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Area theater houses remembered

Long before air-conditioned theaters, Lincoln County — and Brookhaven — in particular, have had flourishing entertainment venues through variety shows, silent motion pictures, “talkies” and a drive-in.

Most of the theaters since 1876 have been within a block of Cherokee Street in Brookhaven. The street now includes Brookhaven Little Theatre, the second largest community theater in Mississippi. The BLT is based in the former building known as The Haven theater on West Cherokee Street.

The Lincoln County Historical and Genealogical Society will give a free presentation, “Theaters in Lincoln County,” at the Jimmy Furlow Senior Citizen Center, 201 South First St., at 6:30 p.m. Aug. 29.

Baby boomers and older individuals may recognize pictures of many of the old theaters, bringing memories of going to the 51 Drive-In, an empty field on Hwy. 51 since the late 1900s, and some may have heard of Heuck’s Opera House from the early- to mid-1900s.

Most people can recall an especially memorable experience at a local theater such as a favorite movie, a Saturday matinee, their first movie date, a movie at the drive-in or being part of a live performance on stage, said LCHGS President Joe Brown.

The bustling entertainment offers in Brookhaven in years gone by often came with contests, Brown said.

“They would give a pony away in a contest, or businesses would give tickets to the movies if you shopped at certain businesses,” he said.

He can recall paying 50 cents to see a movie years ago.

An old newspaper advertisement shows one could see a show at Heuck’s Opera House for 15 cents to 35 cents.

“Our presentation will be brief on each theater, but will include when they existed, a few local owners, where they were located, and in a few cases, we have actual photographs of the interiors and exteriors of the buildings.” said local historian Sue Dorman.

A PowerPoint presentation will include pictures and advertisements from The Daily Leader and its bi-weekly publication, so the information is accurate, Brown said.

Anyone with pictures of or memorabilia from Brookhaven’s old theaters is asked to bring them to the presentation.

Besides the Haven, two other historic theater buildings in Brookhaven are still standing — the Mary Jane Lampton Auditorium on what was once Whitworth College and is now the Mississippi School of the Arts and the former Lofton’s Building, also formerly known as the Arcade building, which is undergoing renovations to become a retail space with apartments upstairs.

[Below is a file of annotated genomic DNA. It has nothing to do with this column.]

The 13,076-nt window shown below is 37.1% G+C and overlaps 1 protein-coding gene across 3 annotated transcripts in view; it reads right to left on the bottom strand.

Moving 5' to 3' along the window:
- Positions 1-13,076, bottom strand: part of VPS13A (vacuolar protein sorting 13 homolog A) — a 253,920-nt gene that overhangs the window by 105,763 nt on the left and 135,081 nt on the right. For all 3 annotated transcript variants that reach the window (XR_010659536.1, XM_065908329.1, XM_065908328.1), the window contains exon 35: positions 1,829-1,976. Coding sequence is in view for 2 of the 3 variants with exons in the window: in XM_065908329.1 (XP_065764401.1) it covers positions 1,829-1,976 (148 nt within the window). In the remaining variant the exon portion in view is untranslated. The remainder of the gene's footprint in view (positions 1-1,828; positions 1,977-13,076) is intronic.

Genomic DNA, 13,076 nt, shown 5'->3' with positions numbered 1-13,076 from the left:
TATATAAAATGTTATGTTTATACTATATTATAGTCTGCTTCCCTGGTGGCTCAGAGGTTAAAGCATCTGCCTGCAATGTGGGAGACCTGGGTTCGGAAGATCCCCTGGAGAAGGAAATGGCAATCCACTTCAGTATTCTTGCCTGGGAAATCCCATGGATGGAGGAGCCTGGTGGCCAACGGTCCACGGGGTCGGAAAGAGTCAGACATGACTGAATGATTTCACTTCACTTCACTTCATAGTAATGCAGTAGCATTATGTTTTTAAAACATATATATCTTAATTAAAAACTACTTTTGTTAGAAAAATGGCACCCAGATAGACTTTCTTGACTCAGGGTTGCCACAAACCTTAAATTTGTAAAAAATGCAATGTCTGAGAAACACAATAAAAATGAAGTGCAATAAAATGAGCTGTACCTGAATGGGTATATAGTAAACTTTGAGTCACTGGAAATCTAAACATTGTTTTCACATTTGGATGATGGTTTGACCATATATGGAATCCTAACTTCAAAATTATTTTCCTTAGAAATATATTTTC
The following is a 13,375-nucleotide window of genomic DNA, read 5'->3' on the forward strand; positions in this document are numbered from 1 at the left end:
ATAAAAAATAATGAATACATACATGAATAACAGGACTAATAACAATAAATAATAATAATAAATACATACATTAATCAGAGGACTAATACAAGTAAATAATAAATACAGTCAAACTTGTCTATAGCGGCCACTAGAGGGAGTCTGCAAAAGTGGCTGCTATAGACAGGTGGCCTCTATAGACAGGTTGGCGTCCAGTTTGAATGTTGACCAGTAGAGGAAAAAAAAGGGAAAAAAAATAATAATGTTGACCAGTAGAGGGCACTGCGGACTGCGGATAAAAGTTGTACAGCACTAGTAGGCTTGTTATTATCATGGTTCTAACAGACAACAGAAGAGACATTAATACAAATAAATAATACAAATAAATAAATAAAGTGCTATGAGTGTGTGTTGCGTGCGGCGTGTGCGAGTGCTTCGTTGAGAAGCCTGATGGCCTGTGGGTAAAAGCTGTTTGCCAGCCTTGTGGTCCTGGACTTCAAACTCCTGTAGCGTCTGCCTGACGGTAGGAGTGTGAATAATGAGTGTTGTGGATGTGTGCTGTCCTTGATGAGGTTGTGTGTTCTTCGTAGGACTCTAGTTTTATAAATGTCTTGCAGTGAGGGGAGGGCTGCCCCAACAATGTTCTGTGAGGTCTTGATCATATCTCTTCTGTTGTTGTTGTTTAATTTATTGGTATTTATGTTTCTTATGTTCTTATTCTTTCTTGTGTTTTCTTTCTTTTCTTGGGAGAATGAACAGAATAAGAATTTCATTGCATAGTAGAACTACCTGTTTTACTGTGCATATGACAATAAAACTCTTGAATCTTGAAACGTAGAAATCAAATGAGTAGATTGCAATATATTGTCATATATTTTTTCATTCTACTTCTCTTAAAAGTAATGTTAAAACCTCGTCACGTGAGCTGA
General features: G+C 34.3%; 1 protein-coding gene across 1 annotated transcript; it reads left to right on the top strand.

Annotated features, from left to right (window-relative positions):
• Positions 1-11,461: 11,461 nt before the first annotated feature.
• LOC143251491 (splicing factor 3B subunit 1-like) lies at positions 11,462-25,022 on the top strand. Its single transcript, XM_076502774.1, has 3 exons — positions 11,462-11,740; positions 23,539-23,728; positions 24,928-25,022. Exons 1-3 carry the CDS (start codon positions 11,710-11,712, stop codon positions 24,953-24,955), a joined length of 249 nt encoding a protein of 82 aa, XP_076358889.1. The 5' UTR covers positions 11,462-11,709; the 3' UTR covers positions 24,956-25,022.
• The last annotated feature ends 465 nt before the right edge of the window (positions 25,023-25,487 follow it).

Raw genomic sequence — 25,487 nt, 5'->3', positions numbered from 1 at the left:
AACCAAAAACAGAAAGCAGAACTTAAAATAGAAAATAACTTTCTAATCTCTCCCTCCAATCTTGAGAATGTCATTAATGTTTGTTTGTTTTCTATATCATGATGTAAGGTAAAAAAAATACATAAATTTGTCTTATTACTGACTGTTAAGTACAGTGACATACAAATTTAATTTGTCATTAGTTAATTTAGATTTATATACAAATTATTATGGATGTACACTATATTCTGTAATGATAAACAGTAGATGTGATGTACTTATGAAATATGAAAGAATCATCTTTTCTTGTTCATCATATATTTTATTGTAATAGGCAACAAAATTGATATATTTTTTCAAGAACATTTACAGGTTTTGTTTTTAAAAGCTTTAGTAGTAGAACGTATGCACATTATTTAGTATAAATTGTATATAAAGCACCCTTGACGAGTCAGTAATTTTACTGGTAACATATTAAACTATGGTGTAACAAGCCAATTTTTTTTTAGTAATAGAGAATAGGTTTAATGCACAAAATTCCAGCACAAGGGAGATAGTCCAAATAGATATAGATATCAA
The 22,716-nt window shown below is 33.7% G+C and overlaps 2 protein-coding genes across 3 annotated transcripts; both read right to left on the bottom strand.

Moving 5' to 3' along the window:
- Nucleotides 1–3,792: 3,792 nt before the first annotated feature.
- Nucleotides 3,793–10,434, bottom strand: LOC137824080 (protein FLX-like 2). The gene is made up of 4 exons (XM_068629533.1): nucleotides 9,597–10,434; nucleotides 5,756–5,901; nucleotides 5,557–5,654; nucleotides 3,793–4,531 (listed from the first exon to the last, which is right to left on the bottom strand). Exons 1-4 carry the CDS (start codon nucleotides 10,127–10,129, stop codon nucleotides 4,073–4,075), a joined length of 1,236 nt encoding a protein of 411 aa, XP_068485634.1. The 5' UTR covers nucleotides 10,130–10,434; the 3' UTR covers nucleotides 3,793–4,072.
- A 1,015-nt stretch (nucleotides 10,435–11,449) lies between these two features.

In May 1916, the local newspaper reported that a man whose city was being nominated to host a statewide meeting said, “We can’t entertain like Brookhaven. Pass it on!”

“Over a century later, Brookhaven continues to set the standard for entertainment and theater,” Brown said.

The LCHGS also has two other presentations lined up in the following months, all at the Furlow Center and at the same time as the theater presentation. The presentations are “Lewis and Clark Expedition” Sept. 26, and “Story of the Founder of Brookhaven” Oct. 24.

The LCHGS’s museum, at 227 South Cherokee, opened about 10 years ago after the Jewish community turned it over as a site for Lincoln County history, Brown said. Part of the museum is dedicated to the Jewish community.

“The museum includes old copies of The Daily Leader, business paraphernalia, everything you can imagine,” he said. “Quite of crowd of people from all over the country and around the world have been here.”

Visits to the museum are free. It is open Tuesdays and Tuesdays from 11 a.m. to 3 p.m. It’s also open the first Saturday of each month.

On other days, the museum is open to groups or families on request. For instance, Boy Scouts from Clinton took a train to Brookhaven on a recent Saturday to tour the museum and the Military Memorial Museum, Brown said.

Story by Robin Eyman